General Commentary ARTICLE
Insights from introspection: a commentary on Gould et al. (2014), “An extended case study on the phenomenology of spatial form synaesthesia”
- Psychology Faculty, University of Bergen, Bergen, Norway
by Gould, C., Froese, T., Barrett, A. B., Ward, J., and Seth, A. K. (2014). Front. Hum. Neurosci. 8:433. doi: 10.3389/fnhum.2014.00433
Gould et al. (2014) refreshingly devote an entire paper to investigating the detailed experience of a synaesthete (AB), using a rigorous qualitative method. Their paper addresses sequence-space synaesthesia, in which people associate members of sequences such as months or numbers with specific spatial locations that together create an overall spatial pattern or “form” for each sequence. I have previously argued that sequence-space synaesthesia shows strong continuity with normal voluntary visuospatial imagery (Price, 2009, 2013), and may be an extension of normal childhood development of visuospatial skills (Price and Pearson, 2013). Additionally I have suggested that behavioral evidence for the automaticity of this synaesthesia is less robust than often claimed (Price and Mattingley, 2013). Gould et al.'s data provide striking support for these claims.
Take continuity with normal visuospatial imagery:
(1) Some spatial forms seem indistinguishable from normal imagery: e.g., AB's multiple and dynamic “spatial forms” for clock-time constitute a vivid visual imagery of clocks that would unlikely be considered synaesthetic if reported by a non-synaesthete.
(2) Spatial relationships of sequence items are only a subset of AB's total visualization experience: e.g., Equations and graphs are visualized together with numerals on his number line; scenes of embryonic development are associated with his autobiographical timeline; his alphabet form resides within the dark, muddy atmosphere of a cave, itself part of an expansive landscape.
(3) Imagery when attending single sequence items is similar to normal alphanumeric imagery: e.g., Individual numerals/letters are often imaged in isolation from the rest of AB's number or alphabet form, and although these images contain salient color, texture, and font, they do not seem so far removed from non-synaesthetic ability to visualize graphemes.
(4) Like normal imagery, aspects of the synaesthetic imagery can be somewhat modulated voluntarily: e.g., AB can effortfully but unstably modify the font of single letters or numerals in a form.
(5) Like normal visual imagery, spatial forms can be mentally scanned: e.g., AB appears to intentionally shift attention from one sequence member to another, progressively reconstructing his spatial form by activating long term memory of the relative locations of sequence members.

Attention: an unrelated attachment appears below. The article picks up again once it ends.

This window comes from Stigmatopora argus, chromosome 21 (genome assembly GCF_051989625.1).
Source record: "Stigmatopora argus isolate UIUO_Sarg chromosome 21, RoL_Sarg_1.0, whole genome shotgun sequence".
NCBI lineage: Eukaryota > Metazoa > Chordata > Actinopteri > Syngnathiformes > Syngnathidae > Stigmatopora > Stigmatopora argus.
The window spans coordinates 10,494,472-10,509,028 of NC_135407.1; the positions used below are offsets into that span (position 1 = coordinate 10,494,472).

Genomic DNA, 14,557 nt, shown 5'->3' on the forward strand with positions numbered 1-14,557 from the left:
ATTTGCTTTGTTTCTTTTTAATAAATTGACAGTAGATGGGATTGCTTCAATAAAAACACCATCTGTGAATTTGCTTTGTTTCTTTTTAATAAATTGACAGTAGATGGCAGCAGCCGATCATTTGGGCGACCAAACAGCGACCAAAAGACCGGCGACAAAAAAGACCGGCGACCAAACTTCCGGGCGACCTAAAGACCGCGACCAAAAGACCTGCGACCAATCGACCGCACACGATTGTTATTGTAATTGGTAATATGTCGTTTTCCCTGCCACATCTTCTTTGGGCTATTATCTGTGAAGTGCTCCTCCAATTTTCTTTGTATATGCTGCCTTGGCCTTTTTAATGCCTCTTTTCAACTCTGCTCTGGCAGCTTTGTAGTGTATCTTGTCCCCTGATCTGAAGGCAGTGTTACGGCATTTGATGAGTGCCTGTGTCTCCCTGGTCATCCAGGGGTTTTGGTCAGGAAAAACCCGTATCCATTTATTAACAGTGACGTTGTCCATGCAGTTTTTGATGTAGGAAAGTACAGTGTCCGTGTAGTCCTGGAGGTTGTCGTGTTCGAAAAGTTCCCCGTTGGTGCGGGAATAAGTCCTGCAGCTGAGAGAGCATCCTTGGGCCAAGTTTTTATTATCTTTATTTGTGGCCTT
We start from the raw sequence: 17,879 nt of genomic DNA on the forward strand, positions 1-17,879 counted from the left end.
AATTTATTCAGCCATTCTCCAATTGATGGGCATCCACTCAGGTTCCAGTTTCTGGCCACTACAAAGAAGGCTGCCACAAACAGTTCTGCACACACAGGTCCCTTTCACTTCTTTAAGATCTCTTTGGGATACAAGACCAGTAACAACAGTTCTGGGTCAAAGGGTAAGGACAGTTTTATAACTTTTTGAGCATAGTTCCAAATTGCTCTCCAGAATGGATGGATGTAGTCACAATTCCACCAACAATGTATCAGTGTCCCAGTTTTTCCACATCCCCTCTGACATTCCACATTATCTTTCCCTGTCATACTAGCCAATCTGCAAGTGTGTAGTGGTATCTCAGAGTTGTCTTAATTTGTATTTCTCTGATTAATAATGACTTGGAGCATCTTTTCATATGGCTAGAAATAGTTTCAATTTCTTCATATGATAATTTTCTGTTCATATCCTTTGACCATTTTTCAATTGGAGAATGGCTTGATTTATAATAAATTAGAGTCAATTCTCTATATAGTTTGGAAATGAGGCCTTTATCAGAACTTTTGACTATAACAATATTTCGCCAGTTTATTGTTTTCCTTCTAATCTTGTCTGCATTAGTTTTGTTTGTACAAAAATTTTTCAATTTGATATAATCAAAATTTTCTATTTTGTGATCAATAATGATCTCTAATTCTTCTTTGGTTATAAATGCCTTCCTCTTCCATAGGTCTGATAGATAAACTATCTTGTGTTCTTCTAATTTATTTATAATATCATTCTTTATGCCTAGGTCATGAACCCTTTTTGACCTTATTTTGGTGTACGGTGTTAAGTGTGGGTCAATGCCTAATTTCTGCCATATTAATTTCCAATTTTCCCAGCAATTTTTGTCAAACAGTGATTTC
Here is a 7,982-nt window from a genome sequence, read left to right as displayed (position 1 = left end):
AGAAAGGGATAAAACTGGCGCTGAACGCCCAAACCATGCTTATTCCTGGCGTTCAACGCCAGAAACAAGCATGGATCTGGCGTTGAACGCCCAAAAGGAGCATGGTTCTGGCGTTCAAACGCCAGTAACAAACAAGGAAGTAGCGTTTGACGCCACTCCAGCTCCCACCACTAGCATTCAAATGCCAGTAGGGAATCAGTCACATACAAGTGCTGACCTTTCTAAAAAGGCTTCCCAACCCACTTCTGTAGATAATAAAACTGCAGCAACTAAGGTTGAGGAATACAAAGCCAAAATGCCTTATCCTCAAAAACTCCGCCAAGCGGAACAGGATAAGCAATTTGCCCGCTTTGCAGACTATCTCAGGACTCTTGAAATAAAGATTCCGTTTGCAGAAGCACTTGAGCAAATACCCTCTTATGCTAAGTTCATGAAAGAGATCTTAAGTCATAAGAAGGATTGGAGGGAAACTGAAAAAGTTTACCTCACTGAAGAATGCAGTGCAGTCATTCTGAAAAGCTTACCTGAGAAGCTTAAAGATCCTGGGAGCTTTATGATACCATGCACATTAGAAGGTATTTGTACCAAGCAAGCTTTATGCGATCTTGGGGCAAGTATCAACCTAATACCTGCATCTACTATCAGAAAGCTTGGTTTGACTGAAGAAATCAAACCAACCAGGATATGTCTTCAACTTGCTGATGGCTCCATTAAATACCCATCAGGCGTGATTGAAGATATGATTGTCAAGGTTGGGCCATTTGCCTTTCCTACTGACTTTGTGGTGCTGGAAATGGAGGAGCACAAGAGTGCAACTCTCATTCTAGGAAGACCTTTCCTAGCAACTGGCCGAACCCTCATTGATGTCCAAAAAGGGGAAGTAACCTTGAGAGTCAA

Next consider how voluntary attention mediates AB's experiences:
(1) Attentional movement is required to activate parts of AB's number line that were not previously in focus.
(2) Focal attention increases stability of AB's synaesthetic experience (just as maintenance of normal visual imagery is considered an effortful process, drawing on executive capacity).
(3) AB superimposes his spatial forms flexibly on physical space, avoiding crowded parts of the external environment or choosing to place the form on a particular surface.
(4) Without attention, spatial forms may not be induced at all. AB sometimes engages with letters and numbers without triggering any synaesthetic experience. Synaesthetic induction is not obligatory, but context dependent and susceptible to task interference.
Gould et al.'s data go beyond merely exemplifying previous claims. AB's distinction between physical space and the “mental room” in which his synaesthesia is experienced is perhaps not so novel as suggested by the authors, because it is pre-empted by earlier self-report surveys (Phillips, 1897; Sagiv et al., 2006) and autobiographical accounts (Tyler, 2005, pp. 34–35), but descriptions of complex interaction between AB's physical and mental spaces seem more detailed than previous accounts. They also challenge simplistic dichotomy between projector and associator synaesthesia. Moreover, the reliance of AB's synaesthesia on internally verbalizing the name of the inducer does seem a novel contribution to our knowledge (and is consistent with suggestions that spatial forms arise when visuospatial codes are adopted to help retention of sequences whose individual members are primarily learned via auditory exposure). Gould et al. stress that aspects of these experiences were previously unknown even to the synaesthete, and that the formal qualitative method of the Elicitation Interview (EI), adopted in their study, can uncover such previously hidden phenomenology. It should nevertheless be noted that more informal introspection can also reveal novel aspects of synaesthetic experience. For example, Tyler (2005, p. 36) describes how he first thought his synaesthetic color associations were limited to numbers, “but then I started running through the letters of the alphabet and realized that, indeed, they did evoke particular colors when I paid attention to this modality.” Whether the EI method is necessary for some kinds of discovery, or merely corroborates what can be revealed by more informal introspection, is therefore open to question.